Clive

Staff Member
BASE UK Member
Location
Lichfield
I think Stephen Briggs is working on an inter-row mower to keep the under-storey of clover/trefoil down while the cereal crop shoots up. I tried to get Garford to demo their inter-row hoe at Groundswell and they said it wouldn't work in no-till...whether the guy had just got out of bed the wrong side I don't know, but looking at how hard our ground is now, I suspect he might be on to something. Mowing is pleasing idea...constant living roots in the soil
This starts to sound possible - perennial clover understory with spring crops zero-till spring wheat in to them and inter row mowing rather than hoe

Does a inter row mower exist ? I feel a trial coming on !
 
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Clive

Staff Member
BASE UK Member
Location
Lichfield
Neighbour had an old Garford inter row hoe, tried it in his Claydon crops.
It only really worked if it was too damp for the hoeing to work properly.
A DD hoe will need a lot of weight to keep it from running over the surface .
And a stronger tine.
The idea is sound, but definitely needs development to work.
Claydon’s hoe seems to work but I’m not sure it would in a proper zerotill situation where cover crop trash was present - I think the idea of mowing between rows is more likely a better solution there
 

Badshot

Member
Location
Kent
Claydon’s hoe seems to work but I’m not sure it would in a proper zerotill situation where cover crop trash was present - I think the idea of mowing between rows is more likely a better solution there
He's just getting to grips with a Claydon hoe now.
He was too early and too deep first time.
Trying again.
 

Clive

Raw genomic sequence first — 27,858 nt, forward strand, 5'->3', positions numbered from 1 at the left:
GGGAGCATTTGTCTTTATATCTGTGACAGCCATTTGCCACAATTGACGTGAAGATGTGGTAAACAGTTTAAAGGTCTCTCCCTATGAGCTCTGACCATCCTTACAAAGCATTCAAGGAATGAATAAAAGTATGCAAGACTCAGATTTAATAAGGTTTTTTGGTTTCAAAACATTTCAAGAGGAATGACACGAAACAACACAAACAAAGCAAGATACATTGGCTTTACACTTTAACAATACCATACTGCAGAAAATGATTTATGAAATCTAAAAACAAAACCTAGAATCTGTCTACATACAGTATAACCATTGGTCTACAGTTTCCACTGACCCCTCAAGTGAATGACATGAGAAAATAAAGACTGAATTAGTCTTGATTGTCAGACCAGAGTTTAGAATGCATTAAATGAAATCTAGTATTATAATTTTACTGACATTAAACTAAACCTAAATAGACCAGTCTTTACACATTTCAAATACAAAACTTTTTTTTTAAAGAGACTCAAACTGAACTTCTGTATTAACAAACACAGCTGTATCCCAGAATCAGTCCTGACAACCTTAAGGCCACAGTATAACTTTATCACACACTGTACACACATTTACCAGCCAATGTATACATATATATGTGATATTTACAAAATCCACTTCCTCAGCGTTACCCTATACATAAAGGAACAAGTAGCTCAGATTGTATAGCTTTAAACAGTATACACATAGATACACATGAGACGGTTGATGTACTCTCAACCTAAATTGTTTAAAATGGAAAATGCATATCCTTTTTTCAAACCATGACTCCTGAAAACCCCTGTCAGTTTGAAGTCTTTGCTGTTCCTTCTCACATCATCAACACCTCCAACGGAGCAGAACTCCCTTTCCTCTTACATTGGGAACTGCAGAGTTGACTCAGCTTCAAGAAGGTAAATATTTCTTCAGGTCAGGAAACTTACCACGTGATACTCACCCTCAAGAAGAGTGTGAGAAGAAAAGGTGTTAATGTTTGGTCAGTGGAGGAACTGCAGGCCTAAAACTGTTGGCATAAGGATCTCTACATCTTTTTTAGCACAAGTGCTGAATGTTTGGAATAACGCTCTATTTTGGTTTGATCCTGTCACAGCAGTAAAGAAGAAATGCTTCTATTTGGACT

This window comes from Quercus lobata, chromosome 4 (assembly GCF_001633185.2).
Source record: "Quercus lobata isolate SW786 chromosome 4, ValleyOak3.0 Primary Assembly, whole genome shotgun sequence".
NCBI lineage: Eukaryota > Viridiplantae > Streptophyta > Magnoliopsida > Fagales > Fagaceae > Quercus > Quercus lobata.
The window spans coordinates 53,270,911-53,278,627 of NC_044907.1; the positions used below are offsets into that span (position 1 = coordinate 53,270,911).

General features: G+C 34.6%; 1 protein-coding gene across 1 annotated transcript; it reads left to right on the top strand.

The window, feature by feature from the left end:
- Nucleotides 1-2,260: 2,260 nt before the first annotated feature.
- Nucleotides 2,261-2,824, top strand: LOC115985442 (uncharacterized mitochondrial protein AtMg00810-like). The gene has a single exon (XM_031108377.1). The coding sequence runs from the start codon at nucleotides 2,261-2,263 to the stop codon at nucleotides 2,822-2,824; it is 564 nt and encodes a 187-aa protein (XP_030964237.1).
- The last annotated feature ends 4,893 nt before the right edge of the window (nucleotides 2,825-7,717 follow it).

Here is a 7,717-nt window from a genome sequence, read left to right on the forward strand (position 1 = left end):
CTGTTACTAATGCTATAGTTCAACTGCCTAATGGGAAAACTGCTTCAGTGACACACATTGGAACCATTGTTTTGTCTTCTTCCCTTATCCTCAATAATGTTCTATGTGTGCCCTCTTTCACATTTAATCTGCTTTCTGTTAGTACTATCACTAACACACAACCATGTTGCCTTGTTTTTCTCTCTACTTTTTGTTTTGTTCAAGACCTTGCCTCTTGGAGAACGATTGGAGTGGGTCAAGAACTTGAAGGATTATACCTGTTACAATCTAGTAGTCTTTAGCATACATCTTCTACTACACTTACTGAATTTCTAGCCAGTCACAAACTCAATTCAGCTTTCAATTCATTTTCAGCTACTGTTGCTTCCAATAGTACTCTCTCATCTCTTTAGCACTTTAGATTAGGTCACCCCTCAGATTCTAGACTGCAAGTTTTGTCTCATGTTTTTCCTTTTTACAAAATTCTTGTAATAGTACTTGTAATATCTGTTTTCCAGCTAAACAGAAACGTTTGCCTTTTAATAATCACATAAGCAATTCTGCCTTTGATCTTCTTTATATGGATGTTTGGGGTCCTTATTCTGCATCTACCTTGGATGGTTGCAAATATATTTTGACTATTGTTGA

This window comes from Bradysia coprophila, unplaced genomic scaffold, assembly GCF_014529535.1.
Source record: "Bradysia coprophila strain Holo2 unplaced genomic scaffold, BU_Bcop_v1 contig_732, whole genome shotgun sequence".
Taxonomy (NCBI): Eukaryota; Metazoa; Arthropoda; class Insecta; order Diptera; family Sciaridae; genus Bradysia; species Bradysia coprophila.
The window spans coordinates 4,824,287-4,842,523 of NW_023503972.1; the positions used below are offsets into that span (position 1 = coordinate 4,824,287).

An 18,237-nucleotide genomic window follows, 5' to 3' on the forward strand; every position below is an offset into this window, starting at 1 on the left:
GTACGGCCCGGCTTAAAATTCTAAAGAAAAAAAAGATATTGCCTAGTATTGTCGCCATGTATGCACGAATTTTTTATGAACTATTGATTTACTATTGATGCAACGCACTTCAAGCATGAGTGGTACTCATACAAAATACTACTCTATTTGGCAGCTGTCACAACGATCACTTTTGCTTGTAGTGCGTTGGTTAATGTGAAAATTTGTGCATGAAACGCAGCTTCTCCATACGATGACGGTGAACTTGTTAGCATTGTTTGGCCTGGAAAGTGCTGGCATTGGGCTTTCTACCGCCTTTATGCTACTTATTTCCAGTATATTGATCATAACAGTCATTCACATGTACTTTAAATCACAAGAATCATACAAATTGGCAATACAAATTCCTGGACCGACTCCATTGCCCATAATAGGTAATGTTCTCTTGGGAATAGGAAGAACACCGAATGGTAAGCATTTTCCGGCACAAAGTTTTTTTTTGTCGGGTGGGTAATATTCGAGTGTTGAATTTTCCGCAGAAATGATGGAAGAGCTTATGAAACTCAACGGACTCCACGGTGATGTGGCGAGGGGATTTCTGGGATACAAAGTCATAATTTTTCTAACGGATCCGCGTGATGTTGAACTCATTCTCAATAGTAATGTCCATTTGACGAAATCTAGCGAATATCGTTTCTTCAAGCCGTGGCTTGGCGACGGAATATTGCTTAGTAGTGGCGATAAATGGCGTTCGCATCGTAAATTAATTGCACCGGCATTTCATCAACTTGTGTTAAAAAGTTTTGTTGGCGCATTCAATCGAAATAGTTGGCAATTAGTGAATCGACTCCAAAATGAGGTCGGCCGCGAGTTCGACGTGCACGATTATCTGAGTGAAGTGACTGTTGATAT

Staff Member
BASE UK Member
Location
Lichfield
Could you use a cover of really low growing white clover is similar and drill straight into it? It won't grow at less than 10°c soil temperature so you could even winter crop into it maybe? I have really old type white clovers in my older permanent pastures grazed by sheep that never get above a few inches high.
You could but I guess you would need to use autumn and winter growth to fix N etc ready for the spring cash crop ?
 

Could a ‘Meat Tax’ be on the cards in the UK?

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Written by Richard Halleron from Agriland

The latest machination coming from the so-called ‘opinion formers’, who seem to have the ear of government advisors in London, is the introduction of a ‘Meat Tax’ at consumer level.

This approach, it is argued, would have the combined impact of reducing meat consumption levels (I can really see the health benefits coming through now), while also helping to reduce the overall carbon footprint of production agriculture.

What absolute drivel! In my opinion, none of this makes sense at any level. This is a scurrilous and unfounded attack on livestock farming in this part of the world.

Yet, it has to be taken seriously. I make this point because economists at Rothamsted Research have already crunched the numbers where the introduction of a ‘UK...